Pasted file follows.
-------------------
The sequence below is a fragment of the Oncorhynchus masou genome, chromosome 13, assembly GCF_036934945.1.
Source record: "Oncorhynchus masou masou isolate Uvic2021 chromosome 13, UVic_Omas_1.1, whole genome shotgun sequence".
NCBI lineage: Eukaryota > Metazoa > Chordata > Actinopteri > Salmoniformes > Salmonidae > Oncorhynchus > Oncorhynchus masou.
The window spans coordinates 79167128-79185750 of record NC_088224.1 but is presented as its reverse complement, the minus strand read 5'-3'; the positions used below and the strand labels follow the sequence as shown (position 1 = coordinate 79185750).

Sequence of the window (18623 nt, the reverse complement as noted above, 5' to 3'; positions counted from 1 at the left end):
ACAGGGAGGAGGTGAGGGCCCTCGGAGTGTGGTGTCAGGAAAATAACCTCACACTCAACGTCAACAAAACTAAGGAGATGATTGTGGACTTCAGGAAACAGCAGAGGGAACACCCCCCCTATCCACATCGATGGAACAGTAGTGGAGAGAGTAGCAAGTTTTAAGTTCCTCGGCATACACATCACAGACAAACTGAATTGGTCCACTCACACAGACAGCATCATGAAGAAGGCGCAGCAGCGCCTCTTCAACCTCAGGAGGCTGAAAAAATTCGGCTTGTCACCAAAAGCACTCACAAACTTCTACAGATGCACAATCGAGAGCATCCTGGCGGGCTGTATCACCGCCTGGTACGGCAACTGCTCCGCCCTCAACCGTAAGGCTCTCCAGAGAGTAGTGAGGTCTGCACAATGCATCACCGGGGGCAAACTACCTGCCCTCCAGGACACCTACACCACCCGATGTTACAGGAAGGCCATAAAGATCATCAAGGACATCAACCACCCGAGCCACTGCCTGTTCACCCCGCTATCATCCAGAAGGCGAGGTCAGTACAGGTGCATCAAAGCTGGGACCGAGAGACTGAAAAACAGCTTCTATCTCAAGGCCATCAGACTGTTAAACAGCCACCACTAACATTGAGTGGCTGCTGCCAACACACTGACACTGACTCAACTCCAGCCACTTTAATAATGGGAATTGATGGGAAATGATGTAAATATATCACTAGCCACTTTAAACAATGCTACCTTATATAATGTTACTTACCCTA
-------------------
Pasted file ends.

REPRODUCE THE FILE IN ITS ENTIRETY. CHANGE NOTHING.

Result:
The sequence below is a fragment of the Oncorhynchus masou genome, chromosome 13, assembly GCF_036934945.1.
Source record: "Oncorhynchus masou masou isolate Uvic2021 chromosome 13, UVic_Omas_1.1, whole genome shotgun sequence".
NCBI lineage: Eukaryota > Metazoa > Chordata > Actinopteri > Salmoniformes > Salmonidae > Oncorhynchus > Oncorhynchus masou.
The window spans coordinates 79167128-79185750 of record NC_088224.1 but is presented as its reverse complement, the minus strand read 5'-3'; the positions used below and the strand labels follow the sequence as shown (position 1 = coordinate 79185750).

Sequence of the window (18623 nt, the reverse complement as noted above, 5' to 3'; positions counted from 1 at the left end):
ACAGGGAGGAGGTGAGGGCCCTCGGAGTGTGGTGTCAGGAAAATAACCTCACACTCAACGTCAACAAAACTAAGGAGATGATTGTGGACTTCAGGAAACAGCAGAGGGAACACCCCCCCTATCCACATCGATGGAACAGTAGTGGAGAGAGTAGCAAGTTTTAAGTTCCTCGGCATACACATCACAGACAAACTGAATTGGTCCACTCACACAGACAGCATCATGAAGAAGGCGCAGCAGCGCCTCTTCAACCTCAGGAGGCTGAAAAAATTCGGCTTGTCACCAAAAGCACTCACAAACTTCTACAGATGCACAATCGAGAGCATCCTGGCGGGCTGTATCACCGCCTGGTACGGCAACTGCTCCGCCCTCAACCGTAAGGCTCTCCAGAGAGTAGTGAGGTCTGCACAATGCATCACCGGGGGCAAACTACCTGCCCTCCAGGACACCTACACCACCCGATGTTACAGGAAGGCCATAAAGATCATCAAGGACATCAACCACCCGAGCCACTGCCTGTTCACCCCGCTATCATCCAGAAGGCGAGGTCAGTACAGGTGCATCAAAGCTGGGACCGAGAGACTGAAAAACAGCTTCTATCTCAAGGCCATCAGACTGTTAAACAGCCACCACTAACATTGAGTGGCTGCTGCCAACACACTGACACTGACTCAACTCCAGCCACTTTAATAATGGGAATTGATGGGAAATGATGTAAATATATCACTAGCCACTTTAAACAATGCTACCTTATATAATGTTACTTACCCTA